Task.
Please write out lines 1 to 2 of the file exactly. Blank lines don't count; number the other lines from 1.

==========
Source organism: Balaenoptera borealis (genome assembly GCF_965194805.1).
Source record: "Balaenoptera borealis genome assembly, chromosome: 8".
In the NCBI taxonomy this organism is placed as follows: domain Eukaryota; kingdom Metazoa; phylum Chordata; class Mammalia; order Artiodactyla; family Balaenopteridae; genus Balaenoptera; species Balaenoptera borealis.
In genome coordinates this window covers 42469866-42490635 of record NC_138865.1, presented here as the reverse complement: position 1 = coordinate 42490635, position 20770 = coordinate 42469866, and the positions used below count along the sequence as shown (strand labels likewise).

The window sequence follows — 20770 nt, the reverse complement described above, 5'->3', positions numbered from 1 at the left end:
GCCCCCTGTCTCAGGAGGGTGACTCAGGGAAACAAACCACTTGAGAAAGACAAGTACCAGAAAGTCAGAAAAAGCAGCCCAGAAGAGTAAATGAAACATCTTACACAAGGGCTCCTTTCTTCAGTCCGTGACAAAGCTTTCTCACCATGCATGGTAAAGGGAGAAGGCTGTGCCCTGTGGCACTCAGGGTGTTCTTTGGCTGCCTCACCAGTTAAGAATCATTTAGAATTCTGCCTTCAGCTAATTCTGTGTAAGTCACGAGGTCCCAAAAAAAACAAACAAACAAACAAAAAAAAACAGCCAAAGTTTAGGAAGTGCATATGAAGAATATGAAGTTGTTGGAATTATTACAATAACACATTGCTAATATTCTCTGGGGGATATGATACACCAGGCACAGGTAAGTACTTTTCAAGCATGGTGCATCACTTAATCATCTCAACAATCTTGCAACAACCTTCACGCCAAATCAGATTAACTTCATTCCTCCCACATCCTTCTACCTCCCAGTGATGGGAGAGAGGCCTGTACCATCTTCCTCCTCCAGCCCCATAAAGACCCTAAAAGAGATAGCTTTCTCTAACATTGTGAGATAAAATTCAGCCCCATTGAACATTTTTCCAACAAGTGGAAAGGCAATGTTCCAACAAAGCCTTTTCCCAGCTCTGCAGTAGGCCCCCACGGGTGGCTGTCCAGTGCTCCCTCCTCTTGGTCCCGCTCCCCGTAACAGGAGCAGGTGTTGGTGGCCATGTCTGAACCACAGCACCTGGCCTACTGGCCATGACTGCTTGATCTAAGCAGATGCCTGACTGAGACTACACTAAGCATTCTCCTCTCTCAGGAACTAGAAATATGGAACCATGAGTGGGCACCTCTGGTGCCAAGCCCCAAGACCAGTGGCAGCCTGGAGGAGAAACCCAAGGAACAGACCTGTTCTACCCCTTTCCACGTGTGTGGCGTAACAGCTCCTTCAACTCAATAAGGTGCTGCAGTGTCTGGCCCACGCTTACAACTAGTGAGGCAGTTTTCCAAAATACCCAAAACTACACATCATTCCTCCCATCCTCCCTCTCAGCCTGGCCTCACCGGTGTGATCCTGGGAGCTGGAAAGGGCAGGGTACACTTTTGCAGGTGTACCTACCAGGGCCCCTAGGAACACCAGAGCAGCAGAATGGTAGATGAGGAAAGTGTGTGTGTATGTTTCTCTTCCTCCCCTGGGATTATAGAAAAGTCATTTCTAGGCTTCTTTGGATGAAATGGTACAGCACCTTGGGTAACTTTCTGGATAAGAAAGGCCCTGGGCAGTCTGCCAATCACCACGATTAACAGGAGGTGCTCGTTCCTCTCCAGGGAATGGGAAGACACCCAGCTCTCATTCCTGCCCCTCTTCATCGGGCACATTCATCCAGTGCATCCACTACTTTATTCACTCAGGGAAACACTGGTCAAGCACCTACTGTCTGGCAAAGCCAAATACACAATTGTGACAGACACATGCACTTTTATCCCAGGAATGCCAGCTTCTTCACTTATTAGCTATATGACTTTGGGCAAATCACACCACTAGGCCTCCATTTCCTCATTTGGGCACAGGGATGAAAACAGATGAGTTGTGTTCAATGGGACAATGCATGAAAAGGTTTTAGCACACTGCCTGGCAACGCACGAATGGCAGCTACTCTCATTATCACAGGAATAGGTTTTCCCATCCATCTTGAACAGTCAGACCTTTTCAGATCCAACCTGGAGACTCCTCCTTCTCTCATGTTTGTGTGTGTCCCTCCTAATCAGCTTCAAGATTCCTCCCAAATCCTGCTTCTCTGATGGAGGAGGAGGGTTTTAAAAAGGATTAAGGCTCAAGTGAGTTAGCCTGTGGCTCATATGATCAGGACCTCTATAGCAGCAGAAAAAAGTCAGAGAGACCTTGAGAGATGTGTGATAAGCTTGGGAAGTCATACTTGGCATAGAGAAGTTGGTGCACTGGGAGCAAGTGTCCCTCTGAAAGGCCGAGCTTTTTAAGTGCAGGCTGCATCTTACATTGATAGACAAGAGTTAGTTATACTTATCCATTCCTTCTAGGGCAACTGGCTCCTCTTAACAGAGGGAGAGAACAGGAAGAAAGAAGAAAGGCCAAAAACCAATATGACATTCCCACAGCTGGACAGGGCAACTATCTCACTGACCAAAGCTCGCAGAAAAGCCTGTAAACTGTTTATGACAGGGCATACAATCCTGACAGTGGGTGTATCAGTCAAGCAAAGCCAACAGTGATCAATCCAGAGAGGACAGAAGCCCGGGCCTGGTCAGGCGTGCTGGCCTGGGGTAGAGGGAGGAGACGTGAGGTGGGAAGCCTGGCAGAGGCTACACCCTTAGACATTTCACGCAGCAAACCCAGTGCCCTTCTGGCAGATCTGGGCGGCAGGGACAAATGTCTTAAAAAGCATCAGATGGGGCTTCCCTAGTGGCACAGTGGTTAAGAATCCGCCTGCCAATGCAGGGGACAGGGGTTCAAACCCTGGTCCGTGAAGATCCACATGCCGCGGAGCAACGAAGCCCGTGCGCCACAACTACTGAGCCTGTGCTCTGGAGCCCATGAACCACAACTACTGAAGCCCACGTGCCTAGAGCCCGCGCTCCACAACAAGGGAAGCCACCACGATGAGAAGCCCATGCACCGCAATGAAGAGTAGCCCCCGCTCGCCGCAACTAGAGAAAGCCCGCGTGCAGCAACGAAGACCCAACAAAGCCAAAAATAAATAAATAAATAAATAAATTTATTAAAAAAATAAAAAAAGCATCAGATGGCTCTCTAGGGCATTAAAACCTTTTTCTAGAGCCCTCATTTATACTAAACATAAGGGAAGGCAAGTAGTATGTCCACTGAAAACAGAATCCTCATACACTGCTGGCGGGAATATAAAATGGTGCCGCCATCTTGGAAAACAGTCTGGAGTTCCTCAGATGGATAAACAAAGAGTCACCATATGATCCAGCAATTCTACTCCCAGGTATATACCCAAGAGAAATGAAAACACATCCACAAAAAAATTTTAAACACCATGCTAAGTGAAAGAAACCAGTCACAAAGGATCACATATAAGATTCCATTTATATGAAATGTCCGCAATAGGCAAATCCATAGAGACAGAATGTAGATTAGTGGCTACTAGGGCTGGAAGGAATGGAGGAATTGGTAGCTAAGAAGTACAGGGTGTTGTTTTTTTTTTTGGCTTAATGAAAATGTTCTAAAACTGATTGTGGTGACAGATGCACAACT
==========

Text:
Source organism: Balaenoptera borealis (genome assembly GCF_965194805.1).
Source record: "Balaenoptera borealis genome assembly, chromosome: 8".